Monday, November 21, 2005

Turkey: Police Killings Follow Attack on Bookstore

(New York, November 18, 2005)?The shooting deaths this week of at
least four demonstrators by Turkish police signals an alarming
deterioration in the human rights situation in southeastern Turkey,
Human Rights Watch said today. Growing police violence against
demonstrators jeopardizes the significant human rights progress that
Turkey has achieved in recent years.

"Turkish police appear to have used excessive force in the shooting
deaths of four unarmed demonstrators,? said Holly Cartner, Europe
and Central Asia director of Human Rights Watch. "If security forces
are allowed to revert to their old ways with impunity, not only will
more lives be lost, but the achievements of the past few years will also
be squandered."

According to eyewitness reports, police shot and killed ?smail Bartin,
Ersin Menge?, Abd?lhaluk Geylani and G?yasettin Avc? during violent
disturbances following a press conference in the town of Y?ksekova
on November 15. Eyewitnesses reported that police abruptly used
force to disperse people who had assembled to listen to the reading of
a press release issued by the Democratic People?s Party (DEHAP)
about events in the nearby town of ?emdinli.

In ?emdinli on November 9, local people had apprehended two army
intelligence officers who appear to have been involved in a grenade
attack on a Kurdish bookshop that killed one civilian.

The exact circumstances of the deaths of the demonstrators in
Y?ksekova are not known, but they appear to be part of a growing
pattern of excessive force by police. After the reading of DEHAP?s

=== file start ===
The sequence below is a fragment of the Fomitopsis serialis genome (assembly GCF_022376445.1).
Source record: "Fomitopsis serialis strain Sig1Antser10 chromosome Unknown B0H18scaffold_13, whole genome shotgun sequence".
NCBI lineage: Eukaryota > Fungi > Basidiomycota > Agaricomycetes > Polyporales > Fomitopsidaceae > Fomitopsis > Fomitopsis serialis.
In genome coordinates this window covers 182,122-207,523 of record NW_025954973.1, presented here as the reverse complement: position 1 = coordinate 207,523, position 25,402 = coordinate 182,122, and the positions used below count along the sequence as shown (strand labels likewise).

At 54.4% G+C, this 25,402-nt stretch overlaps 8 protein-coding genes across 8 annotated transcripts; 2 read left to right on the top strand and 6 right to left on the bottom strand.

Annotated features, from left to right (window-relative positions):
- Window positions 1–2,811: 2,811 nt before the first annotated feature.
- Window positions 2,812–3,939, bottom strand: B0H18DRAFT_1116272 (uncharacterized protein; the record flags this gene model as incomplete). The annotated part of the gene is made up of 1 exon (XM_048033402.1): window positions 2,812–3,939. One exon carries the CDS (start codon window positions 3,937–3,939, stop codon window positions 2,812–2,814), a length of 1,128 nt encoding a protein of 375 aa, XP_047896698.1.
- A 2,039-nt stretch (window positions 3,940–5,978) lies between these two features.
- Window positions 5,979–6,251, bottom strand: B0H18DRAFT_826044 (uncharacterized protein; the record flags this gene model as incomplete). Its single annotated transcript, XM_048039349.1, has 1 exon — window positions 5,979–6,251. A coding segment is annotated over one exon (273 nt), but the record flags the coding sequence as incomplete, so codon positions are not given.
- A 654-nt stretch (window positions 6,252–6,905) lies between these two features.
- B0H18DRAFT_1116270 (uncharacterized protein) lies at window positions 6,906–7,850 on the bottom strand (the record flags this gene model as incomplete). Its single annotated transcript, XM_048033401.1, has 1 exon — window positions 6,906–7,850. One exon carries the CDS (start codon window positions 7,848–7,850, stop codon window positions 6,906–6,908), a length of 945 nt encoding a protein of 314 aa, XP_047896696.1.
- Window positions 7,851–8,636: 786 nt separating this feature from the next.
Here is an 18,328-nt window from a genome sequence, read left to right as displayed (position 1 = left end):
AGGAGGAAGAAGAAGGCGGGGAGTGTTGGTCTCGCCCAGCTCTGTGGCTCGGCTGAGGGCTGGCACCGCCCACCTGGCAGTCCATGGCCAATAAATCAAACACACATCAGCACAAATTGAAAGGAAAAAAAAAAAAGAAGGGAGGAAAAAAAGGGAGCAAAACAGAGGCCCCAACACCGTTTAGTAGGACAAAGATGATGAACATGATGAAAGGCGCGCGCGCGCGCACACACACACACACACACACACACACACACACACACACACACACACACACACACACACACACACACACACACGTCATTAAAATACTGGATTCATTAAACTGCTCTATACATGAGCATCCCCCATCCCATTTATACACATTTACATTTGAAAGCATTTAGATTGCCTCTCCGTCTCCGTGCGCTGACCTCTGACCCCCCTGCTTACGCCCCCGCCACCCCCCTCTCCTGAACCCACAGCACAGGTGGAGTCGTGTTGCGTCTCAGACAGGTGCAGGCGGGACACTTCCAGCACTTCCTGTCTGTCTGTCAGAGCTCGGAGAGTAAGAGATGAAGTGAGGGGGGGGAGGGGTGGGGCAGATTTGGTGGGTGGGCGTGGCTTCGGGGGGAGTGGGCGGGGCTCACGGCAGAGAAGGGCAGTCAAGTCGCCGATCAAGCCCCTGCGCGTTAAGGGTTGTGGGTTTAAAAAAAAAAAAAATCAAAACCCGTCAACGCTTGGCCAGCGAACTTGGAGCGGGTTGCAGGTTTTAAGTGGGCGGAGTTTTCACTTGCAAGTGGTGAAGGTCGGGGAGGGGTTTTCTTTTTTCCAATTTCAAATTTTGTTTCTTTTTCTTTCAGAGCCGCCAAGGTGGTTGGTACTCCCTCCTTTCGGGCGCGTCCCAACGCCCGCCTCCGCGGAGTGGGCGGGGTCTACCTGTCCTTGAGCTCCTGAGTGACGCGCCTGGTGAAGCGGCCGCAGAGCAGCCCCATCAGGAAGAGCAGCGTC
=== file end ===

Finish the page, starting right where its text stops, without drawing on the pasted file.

press release, gendarmes apparently drove an armoured car at the
assembled crowd to disperse them, injuring two women. The angry
crowd threw stones at the security forces. When another armoured car
crashed into an electricity pylon, the crowd seized some security force
members and beat them. Other armoured vehicles, police and
gendarmes opened fire on the crowd, killing four and wounding nine,
including two juveniles. Security forces claimed that firearms were
used against them, but the seven wounded members of the security
forces were either beaten by the crowd or hit by stones.

It is by no means clear that the assembly in Y?ksekova was, in its
early stages, unlawful. In this case the security forces need not have
dispersed it. The United Nations Basic Principles on the Use of Force
and Firearms by Law Enforcement Officials require that law
enforcement officials who are dispersing assemblies that are unlawful
but nonviolent must avoid force or, where that is not practicable, use
minimum force.

In this case, Y?ksekova police chose the violent and potentially lethal
path of driving armoured vehicles into the assembled crowd. Once the
scene had become a street confrontation between angry demonstrators
and security forces, police used some non-lethal means, including tear
gas. But then, without giving the warning stipulated by the U.N.
Principles, the police resorted to the use of firearms. The principles
state that where the lawful use of force and firearms is unavoidable,
law enforcement officials shall use restraint and act in proportion to
the seriousness of the offence.

The crowd was certainly attacking the police with stones, but there is
no evidence beyond security force statements that the crowd was using
firearms. If the aim was to clear the streets, automatic gunfire was
clearly a disproportionate means to achieve this end. The high casualty